Exciting news for those of you trying to reduce your waistlines…
Obesity is a prevalent public health problem associated with a number of severe health effects and those over 40 are at increased risk of being overweight. This risk may be due to a decrease in energy expenditure, reduced energy requirements, or an increased susceptibility to excess energy consumption in this stage of life. Increasing daily water consumption is widely recognized as a weight loss strategy, yet there is actually little data to support this. From studies that are available, it has been shown that:
- Energy intake (EI) is significantly lower in water drinkers than non-water drinkers (1),
- substituting water for energy-containing beverages decreases self-reported EI (2)
- increasing self-reported daily water consumption by 1 litre or more in overweight women is associated with increased weight loss (3), and
- water consumption with a meal reduces ratings of hunger and increases ratings of satiety (4,5).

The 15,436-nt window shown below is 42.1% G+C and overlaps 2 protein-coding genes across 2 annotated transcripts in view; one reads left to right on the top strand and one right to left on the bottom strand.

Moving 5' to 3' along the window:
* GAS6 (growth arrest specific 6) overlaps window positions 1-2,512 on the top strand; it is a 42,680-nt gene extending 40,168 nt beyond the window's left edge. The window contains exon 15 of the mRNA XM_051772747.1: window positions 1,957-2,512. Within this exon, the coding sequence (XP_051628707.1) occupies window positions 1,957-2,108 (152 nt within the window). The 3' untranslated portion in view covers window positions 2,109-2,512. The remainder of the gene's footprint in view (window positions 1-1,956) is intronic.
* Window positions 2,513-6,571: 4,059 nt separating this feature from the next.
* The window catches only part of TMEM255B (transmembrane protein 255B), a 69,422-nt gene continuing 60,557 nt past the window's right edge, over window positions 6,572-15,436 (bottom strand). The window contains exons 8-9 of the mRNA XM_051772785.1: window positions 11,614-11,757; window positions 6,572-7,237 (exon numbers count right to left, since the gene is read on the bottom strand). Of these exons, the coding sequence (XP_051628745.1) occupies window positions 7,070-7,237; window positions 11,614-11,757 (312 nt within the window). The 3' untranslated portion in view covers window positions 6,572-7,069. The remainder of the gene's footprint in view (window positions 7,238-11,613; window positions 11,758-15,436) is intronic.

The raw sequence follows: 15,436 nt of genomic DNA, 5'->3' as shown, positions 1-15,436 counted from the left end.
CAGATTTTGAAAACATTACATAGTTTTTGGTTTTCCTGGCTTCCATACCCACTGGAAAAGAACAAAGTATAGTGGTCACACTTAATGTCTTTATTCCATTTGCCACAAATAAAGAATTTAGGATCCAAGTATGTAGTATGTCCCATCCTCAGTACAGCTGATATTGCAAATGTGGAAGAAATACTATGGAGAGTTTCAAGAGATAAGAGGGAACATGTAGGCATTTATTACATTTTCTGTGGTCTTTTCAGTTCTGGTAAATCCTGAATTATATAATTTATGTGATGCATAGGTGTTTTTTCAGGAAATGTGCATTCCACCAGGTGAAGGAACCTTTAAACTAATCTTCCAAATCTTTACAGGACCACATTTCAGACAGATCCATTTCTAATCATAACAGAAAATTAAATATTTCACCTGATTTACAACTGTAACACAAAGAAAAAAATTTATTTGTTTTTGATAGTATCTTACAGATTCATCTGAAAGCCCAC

The purpose of this study was to test the hypothesis that pre-meal water consumption would lead to greater weight loss in older overweight and obese individuals consuming a hypocaloric diet. The secondary objective was to determine if water intake before a meal to reduce meal EI is sustained after a 12-week period of increased water consumption in older overweight and obese adults.
- Both groups (with and without water prior to eating) experienced significant weight loss but a greater decline in weight (44% greater) was found for the water group.
- The decline in total fat mass was greater for the water group.
- Mean daily EI, energy and ED (energy density) from food, and beverage ED declined similarly in both groups.
- Total dietary ED from food and beverage declined more in the water group as compared to the non-water group.
- The water group participants demonstrated greater increases in water and total fluid consumption than the non-water group participants.
- There were no differences between groups for all other outcome measures.
- No gender differences were found for measures in the groups.